Cloud computing is driving change in all aspects of business, large and small. Some of the most common uses include dev/test, data archiving, storage, and disaster recovery. Everyone is familiar with SaaS players such as Salesforce and Workday and storage options such as Google Drive, iCloud, OneDrive, and Dropbox. Cloud-based collaboration tools such as Mikogo and Vyew are proliferating as well.
The days of putting in a service request and waiting three weeks to get what you want are over. For the business to keep its competitive edge, IT has to deliver resources to employees and customers in a matter of days if not hours. Take HP: to interact more nimbly with customers and release products and services faster, we’ve transformed the company, for ourselves and our customers. “Today, IT is poised to shake up even more industries,” says HP CEO Meg Whitman.
If you had a chance to document your current IT processes, the odds are good that you’d see a lot of manual steps. And the diagram would likely be described as components, networks, applications, and operations, a standard pattern for enterprise IT. However, to keep pace with growing business needs, IT must instead focus on providing services, not components, and delivering them via cloud in an automated fashion. By doing so, IT can save money, operate more efficiently, and react more nimbly to shifting business demands.
As businesses respond to the growing pressures of global demand and increased competition, the skills required for IT staff are changing. Don’t think that change is only for the CIO. Whether you’re the VP of applications, a database administrator, or a help desk expert, your role is shifting whether you like it or not. Each IT role needs to broaden its focus to include business goals. Perhaps there is a need for newly created IT roles in the new world. IT staff now need to act as providers of hybrid IT services, including cloud and legacy applications.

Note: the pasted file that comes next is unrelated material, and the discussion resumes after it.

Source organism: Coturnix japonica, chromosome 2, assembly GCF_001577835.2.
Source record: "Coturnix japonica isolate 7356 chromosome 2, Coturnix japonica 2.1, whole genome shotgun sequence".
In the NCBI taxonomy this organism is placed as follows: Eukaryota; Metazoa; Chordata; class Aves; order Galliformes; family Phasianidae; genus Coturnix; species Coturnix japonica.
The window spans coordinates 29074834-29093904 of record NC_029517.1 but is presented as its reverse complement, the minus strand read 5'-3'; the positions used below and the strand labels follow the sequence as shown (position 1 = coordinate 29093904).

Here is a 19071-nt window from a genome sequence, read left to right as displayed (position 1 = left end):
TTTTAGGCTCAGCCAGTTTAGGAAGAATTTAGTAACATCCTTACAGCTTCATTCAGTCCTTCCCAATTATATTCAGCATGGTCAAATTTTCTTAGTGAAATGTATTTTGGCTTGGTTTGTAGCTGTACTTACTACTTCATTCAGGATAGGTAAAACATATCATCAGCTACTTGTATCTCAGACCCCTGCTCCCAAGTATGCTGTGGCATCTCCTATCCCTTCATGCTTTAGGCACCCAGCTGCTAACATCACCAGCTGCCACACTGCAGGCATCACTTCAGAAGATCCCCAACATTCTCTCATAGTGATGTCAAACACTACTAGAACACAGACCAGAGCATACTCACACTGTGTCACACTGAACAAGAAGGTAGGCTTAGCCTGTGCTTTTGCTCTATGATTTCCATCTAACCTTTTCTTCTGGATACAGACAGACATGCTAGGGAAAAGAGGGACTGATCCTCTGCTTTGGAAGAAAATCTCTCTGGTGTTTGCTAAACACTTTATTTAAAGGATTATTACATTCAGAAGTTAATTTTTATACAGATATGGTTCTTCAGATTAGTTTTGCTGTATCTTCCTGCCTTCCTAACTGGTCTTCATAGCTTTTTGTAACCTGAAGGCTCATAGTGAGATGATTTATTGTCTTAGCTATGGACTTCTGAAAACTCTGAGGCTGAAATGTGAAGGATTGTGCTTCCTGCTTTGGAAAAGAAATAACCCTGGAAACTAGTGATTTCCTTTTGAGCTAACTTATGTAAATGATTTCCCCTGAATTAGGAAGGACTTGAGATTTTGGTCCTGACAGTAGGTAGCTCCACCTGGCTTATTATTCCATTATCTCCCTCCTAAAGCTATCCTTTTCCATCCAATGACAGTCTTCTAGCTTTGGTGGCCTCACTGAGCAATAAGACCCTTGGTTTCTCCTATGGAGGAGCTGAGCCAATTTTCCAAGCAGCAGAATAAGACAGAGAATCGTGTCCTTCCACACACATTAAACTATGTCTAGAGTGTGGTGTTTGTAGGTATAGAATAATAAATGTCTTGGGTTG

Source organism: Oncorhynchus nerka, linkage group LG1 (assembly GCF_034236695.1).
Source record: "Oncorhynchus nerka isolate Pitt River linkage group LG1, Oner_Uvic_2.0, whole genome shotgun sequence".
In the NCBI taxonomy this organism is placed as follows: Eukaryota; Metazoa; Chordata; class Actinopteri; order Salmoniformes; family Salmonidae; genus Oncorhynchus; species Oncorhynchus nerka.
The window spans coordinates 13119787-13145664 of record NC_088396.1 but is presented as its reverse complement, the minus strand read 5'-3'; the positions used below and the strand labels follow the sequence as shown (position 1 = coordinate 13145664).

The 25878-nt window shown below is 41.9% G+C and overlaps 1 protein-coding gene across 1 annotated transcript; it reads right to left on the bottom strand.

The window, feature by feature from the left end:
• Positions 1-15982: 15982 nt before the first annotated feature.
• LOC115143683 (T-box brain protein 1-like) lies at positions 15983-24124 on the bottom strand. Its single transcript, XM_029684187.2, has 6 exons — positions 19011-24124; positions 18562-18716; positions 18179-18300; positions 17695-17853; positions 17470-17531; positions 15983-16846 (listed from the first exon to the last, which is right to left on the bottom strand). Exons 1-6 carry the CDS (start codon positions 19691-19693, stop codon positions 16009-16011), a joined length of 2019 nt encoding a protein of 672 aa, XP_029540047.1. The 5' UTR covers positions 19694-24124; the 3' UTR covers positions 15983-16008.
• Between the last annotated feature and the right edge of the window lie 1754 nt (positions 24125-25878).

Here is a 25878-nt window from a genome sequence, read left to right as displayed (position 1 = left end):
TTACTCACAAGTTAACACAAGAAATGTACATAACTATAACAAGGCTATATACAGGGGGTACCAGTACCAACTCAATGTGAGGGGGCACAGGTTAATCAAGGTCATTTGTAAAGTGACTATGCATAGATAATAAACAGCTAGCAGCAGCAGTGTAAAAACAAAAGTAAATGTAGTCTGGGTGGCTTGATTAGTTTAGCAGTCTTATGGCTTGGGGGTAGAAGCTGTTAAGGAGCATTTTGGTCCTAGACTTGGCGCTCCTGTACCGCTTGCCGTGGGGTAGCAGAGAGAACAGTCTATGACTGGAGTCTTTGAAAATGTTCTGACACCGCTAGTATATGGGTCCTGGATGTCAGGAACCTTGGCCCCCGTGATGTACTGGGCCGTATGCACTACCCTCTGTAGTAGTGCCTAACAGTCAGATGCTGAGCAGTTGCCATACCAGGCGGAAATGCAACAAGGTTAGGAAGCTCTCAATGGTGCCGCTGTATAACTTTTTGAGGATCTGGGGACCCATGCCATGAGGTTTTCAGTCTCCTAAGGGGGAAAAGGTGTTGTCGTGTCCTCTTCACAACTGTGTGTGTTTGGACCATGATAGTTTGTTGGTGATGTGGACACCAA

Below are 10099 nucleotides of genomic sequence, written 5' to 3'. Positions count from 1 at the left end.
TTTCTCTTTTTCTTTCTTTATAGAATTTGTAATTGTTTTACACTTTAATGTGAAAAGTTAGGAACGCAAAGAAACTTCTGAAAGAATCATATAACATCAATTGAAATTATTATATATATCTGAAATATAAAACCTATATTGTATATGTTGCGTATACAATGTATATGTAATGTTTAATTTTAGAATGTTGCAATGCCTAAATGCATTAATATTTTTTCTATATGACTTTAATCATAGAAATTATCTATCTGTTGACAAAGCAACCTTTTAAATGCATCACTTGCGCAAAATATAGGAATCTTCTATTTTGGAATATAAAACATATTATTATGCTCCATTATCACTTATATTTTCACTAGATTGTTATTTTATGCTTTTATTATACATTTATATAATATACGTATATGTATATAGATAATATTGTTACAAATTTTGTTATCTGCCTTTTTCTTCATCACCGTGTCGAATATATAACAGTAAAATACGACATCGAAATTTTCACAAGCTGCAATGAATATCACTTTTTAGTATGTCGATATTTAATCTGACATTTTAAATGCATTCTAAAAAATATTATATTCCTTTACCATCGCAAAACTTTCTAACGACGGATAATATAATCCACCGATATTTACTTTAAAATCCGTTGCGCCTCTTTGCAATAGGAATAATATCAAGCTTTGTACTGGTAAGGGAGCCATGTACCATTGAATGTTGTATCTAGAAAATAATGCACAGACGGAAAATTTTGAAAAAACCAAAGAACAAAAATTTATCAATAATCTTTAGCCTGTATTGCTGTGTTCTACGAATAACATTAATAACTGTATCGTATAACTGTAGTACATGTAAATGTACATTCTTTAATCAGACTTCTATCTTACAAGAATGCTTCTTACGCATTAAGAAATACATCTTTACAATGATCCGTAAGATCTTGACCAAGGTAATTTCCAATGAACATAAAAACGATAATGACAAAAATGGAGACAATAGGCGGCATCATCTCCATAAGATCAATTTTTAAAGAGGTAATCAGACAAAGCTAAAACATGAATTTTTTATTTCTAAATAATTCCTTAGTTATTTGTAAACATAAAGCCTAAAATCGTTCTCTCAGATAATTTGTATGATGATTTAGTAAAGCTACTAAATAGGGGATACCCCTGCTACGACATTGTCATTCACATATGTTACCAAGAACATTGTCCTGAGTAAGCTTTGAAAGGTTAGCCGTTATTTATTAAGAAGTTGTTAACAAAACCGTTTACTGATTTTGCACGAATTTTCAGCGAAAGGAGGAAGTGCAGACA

The debate over shadow IT is like a three-man standoff in a spaghetti Western. On one side you have the business leaders and developers, who view external cloud resources as a quick and inexpensive way to get a project up and running. On the other you have IT, who feels it’s losing control when the business turns to external service providers. And in the middle you have the CIO, who faces pressure to meet the needs of the business, but who also has to weigh the risks involved with using an external service provider.
To paraphrase the Neil Young song, rust never sleeps, and neither do your competitors. An expanding global marketplace has generated more pressure on the business to create a competitive advantage, whether it’s to grow revenue, increase profit, or reduce internal costs. In turn, business leaders are asking the CIO to use technology to help them gain that advantage. The CIO’s new mantra is, how can I help drive the business forward?